Winter warmers

How cats stay warm in wintertime

Pet cats are famous for being able to find warm places to sleep. Their owner’s lap, the computer laptop, the ray of sunshine or the place where underfloor heating pipes are least insulated. A whole category of internet memes is devoted to pictures of cats seeking comfort in warm places.

It is not really that surprising, as there is a limit to how well cats can warm themselves. The undercoats of many breeds get thicker in winter to help with insulation. Even if cats stay indoors all the time with a constant temperature, the undercoat still thickens as it is actually a response to shorter days rather than reducing warmth.  But apart from this undercoat, there is little a cat can do to get warm. They, therefore, concentrate on preserving existing warmth.

Curling up into a ball (that one where their heads end up upside down is our favourite!), finding warmth-retaining surfaces like fresh laundry, bed covers, or polar fleece and cuddling up with other pets in the household are just some of the ways cats try to make sure that they do not lose body warmth when their surroundings are colder. Their love for polar fleece is what inspired us to use it for our ever-popular bedrolls.  This cuddling and curling up for comfort may feel like they sleep more than usual. If they are still eating as normal, cleaning themselves and playing, as usual, there is no need to be concerned.  Some cats might want to eat more food in the wintertime to consume the calories they need to maintain their body temperature, but again, there is no need to worry if they are not gaining weight.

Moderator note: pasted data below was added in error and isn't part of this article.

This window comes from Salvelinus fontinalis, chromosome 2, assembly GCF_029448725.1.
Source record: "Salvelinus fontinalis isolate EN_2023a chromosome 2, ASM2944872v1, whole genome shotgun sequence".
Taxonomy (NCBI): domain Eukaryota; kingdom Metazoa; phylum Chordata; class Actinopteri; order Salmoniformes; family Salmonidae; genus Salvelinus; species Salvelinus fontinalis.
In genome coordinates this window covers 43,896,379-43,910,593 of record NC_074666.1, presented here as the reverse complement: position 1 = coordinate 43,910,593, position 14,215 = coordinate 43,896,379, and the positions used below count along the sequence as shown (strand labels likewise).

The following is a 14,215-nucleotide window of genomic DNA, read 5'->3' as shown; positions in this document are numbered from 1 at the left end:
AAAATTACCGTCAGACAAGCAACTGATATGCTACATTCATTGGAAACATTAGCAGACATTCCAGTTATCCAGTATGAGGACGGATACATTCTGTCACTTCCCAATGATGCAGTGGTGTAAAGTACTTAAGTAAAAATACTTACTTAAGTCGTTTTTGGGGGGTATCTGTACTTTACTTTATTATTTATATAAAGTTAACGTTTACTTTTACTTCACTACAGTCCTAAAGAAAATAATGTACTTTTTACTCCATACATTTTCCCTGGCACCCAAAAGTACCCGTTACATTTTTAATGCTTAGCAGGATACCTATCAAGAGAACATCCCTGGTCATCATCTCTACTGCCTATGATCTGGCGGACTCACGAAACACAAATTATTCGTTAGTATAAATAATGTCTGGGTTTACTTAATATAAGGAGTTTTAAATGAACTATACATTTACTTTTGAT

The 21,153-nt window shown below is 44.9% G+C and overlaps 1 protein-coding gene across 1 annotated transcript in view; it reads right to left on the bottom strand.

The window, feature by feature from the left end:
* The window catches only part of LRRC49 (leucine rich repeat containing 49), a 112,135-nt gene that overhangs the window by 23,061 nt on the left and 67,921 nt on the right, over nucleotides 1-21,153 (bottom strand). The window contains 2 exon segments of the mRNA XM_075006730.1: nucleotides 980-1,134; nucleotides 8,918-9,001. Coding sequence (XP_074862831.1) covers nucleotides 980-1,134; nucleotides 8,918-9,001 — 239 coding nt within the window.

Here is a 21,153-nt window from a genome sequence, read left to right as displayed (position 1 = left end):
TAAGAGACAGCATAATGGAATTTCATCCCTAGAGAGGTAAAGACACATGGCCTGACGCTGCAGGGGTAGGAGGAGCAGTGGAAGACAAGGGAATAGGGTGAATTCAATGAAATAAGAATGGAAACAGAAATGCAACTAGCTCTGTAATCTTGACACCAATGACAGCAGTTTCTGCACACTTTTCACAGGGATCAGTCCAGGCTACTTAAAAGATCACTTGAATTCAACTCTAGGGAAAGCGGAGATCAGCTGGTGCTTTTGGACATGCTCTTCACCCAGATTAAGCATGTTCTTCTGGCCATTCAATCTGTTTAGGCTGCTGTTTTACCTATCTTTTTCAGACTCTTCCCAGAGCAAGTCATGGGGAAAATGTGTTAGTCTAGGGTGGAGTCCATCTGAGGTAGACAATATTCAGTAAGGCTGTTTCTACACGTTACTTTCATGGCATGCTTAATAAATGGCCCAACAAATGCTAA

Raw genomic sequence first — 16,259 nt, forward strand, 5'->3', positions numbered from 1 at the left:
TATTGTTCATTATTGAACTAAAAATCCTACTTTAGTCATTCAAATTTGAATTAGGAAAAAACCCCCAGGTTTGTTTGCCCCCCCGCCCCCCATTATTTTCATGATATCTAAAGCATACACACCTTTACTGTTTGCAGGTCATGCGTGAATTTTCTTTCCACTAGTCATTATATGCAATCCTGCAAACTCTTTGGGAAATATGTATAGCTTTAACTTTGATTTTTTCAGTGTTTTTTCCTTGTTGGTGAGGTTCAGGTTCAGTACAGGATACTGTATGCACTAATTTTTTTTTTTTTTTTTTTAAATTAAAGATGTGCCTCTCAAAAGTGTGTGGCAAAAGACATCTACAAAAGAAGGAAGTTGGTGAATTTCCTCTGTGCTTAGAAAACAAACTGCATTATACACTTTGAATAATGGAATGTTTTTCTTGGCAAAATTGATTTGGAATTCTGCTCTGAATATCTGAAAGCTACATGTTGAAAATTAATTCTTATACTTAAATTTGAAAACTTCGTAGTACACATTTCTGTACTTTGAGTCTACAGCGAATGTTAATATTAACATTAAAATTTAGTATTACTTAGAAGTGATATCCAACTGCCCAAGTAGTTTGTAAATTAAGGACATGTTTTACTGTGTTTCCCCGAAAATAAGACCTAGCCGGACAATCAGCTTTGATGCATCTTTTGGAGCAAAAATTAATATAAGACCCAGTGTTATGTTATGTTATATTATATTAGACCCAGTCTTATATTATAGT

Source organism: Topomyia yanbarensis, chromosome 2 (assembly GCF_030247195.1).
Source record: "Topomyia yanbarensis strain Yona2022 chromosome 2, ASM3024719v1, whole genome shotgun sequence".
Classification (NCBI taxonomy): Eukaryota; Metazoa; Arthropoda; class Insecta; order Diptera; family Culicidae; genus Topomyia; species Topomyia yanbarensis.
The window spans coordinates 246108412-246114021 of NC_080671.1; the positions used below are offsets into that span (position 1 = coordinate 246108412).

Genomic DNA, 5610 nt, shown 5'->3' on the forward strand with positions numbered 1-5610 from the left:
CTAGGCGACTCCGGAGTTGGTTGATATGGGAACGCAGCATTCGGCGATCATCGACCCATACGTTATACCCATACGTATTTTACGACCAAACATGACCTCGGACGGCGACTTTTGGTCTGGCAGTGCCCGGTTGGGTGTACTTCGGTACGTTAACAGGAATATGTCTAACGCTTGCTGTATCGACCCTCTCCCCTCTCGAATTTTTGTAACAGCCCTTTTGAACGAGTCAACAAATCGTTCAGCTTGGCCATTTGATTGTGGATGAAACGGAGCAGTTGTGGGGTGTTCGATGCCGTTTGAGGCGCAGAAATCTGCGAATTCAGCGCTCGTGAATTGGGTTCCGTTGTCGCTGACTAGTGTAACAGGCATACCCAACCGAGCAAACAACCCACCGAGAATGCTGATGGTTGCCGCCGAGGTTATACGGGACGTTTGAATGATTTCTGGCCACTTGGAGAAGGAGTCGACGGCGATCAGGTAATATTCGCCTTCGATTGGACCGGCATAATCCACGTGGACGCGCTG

What is your cat’s favourite warm spot?

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